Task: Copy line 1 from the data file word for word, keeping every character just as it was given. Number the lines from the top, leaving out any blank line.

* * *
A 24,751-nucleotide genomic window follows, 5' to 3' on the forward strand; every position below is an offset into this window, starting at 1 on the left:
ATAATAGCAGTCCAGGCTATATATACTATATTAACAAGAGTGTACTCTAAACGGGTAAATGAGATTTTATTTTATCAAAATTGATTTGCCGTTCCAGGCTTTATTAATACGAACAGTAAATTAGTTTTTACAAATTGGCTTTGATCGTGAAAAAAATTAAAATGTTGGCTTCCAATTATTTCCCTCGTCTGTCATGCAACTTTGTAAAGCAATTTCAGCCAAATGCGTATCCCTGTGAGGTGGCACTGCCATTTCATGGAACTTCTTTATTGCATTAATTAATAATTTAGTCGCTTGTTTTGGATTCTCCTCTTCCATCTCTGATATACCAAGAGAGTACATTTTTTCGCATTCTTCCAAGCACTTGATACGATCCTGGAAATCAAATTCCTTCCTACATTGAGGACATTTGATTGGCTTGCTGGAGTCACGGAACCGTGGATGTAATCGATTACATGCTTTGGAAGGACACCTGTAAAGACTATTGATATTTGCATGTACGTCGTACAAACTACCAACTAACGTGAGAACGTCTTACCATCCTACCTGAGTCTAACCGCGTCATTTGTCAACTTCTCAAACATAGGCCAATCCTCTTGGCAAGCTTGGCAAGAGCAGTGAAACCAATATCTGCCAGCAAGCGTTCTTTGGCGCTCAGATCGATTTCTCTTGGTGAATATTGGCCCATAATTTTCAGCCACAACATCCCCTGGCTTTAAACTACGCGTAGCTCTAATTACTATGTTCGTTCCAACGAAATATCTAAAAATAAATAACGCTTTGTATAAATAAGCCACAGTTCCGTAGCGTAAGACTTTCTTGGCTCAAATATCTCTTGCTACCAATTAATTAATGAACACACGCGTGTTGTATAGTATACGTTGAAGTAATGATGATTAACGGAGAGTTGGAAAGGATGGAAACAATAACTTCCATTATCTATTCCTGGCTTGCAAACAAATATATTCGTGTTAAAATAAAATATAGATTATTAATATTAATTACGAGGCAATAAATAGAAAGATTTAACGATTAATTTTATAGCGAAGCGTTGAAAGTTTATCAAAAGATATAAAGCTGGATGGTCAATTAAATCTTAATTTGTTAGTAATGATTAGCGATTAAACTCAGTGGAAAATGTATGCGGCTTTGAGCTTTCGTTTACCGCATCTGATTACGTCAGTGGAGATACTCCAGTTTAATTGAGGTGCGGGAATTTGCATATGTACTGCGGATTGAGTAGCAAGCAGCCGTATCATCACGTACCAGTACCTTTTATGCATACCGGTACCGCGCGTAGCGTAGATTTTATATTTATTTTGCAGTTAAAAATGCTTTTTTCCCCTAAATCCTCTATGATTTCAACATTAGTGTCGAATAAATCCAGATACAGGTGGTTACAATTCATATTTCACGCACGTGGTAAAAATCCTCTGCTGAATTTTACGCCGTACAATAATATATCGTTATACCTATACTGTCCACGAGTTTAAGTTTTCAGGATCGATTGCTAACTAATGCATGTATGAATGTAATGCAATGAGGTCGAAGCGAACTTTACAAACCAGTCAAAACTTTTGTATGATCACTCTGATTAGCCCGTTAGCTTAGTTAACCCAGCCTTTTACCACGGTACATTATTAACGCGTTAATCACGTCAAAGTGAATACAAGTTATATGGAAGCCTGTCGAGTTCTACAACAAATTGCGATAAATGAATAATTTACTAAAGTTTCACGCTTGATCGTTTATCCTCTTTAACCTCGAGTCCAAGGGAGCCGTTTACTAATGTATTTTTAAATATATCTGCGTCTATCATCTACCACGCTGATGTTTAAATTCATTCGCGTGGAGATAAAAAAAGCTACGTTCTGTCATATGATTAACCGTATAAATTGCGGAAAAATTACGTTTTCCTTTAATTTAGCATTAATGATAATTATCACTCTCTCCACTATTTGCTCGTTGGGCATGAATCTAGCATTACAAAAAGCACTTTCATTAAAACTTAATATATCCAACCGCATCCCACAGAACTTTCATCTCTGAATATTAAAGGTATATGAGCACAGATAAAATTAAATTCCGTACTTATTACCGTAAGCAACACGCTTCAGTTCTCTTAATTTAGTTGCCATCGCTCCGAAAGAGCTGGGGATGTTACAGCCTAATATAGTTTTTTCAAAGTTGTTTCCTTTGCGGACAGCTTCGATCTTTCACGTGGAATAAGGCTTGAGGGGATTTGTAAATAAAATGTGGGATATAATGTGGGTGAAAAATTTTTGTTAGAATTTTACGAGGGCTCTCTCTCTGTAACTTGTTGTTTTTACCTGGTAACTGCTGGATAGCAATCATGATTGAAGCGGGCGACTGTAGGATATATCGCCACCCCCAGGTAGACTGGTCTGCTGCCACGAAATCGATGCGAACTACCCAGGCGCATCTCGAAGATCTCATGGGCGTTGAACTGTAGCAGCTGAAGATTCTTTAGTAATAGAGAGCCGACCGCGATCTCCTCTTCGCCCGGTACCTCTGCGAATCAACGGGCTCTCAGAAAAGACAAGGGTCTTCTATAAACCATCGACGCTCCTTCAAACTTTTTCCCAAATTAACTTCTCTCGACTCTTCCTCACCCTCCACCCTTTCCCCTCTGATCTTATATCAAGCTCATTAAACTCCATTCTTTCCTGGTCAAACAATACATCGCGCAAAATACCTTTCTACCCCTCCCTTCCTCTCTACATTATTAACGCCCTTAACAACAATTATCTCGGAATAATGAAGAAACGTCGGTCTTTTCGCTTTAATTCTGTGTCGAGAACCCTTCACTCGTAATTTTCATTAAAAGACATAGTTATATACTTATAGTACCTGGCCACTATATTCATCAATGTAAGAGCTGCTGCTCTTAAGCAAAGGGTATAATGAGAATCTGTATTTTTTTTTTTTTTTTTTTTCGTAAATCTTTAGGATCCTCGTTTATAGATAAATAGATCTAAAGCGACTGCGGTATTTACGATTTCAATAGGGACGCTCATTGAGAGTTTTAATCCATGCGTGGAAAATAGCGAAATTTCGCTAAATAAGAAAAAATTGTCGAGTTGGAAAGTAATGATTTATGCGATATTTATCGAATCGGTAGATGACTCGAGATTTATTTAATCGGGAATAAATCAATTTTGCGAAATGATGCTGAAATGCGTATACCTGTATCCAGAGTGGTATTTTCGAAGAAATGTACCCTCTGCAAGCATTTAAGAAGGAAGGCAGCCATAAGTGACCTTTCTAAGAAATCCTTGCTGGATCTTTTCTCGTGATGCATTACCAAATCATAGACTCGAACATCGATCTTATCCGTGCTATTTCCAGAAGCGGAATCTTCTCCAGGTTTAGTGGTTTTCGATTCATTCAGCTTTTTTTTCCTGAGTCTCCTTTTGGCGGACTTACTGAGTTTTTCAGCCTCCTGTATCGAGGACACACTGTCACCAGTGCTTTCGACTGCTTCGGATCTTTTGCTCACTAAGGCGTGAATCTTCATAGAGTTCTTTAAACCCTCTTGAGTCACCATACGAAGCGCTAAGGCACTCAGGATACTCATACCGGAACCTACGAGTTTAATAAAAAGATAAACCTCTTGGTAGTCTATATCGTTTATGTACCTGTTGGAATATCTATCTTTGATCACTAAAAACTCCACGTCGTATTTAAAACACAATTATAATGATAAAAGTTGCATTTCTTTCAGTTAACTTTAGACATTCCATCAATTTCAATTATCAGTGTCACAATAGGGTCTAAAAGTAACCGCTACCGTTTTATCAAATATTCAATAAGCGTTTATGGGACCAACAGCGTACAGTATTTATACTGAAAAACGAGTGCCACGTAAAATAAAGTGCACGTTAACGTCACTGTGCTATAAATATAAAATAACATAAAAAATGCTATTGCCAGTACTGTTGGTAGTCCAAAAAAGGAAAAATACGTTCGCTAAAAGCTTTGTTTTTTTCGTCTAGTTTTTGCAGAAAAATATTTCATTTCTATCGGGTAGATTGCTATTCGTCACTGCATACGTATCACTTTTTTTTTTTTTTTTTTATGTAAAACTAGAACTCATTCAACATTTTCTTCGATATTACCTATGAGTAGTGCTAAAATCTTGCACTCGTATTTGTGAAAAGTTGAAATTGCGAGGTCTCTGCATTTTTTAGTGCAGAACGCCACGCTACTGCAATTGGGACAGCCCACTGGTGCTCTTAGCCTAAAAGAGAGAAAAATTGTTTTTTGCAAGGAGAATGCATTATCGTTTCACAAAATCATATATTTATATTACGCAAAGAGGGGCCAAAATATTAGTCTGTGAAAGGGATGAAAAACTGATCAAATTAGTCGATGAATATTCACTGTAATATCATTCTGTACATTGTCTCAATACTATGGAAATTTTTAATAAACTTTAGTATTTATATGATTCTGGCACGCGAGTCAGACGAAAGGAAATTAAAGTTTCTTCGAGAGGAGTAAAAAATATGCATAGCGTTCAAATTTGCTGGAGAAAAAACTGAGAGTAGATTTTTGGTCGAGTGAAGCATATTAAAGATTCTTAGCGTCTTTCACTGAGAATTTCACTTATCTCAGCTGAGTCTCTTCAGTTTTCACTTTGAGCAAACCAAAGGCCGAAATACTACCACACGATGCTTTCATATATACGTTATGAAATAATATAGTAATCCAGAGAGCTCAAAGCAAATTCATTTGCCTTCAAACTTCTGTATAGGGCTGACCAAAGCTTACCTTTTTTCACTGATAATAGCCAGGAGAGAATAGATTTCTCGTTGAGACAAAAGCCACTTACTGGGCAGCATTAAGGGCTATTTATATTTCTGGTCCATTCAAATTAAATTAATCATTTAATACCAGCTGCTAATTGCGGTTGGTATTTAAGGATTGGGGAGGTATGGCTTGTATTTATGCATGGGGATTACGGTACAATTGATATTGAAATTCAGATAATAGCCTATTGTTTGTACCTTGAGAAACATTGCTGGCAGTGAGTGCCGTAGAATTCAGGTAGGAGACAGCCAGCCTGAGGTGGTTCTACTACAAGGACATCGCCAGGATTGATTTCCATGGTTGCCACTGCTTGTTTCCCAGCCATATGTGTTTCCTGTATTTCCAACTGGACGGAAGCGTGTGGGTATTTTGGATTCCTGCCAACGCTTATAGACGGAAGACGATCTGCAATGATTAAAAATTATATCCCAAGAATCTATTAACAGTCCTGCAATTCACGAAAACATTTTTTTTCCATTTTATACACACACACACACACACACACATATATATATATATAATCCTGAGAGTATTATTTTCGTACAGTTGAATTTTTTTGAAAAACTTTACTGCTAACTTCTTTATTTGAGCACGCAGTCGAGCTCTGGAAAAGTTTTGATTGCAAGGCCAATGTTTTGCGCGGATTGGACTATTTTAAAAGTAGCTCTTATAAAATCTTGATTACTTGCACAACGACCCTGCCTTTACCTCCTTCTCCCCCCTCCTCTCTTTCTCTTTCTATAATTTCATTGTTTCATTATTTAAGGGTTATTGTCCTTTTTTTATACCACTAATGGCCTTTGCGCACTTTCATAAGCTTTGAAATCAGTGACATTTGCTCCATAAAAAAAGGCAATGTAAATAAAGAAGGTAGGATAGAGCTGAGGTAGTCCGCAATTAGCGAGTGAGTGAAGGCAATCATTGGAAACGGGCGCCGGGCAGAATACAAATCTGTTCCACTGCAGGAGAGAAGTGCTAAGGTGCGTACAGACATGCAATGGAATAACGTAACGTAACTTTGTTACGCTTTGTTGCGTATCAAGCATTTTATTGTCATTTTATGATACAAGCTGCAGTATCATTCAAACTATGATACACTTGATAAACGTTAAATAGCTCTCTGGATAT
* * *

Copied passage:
A 24,751-nucleotide genomic window follows, 5' to 3' on the forward strand; every position below is an offset into this window, starting at 1 on the left: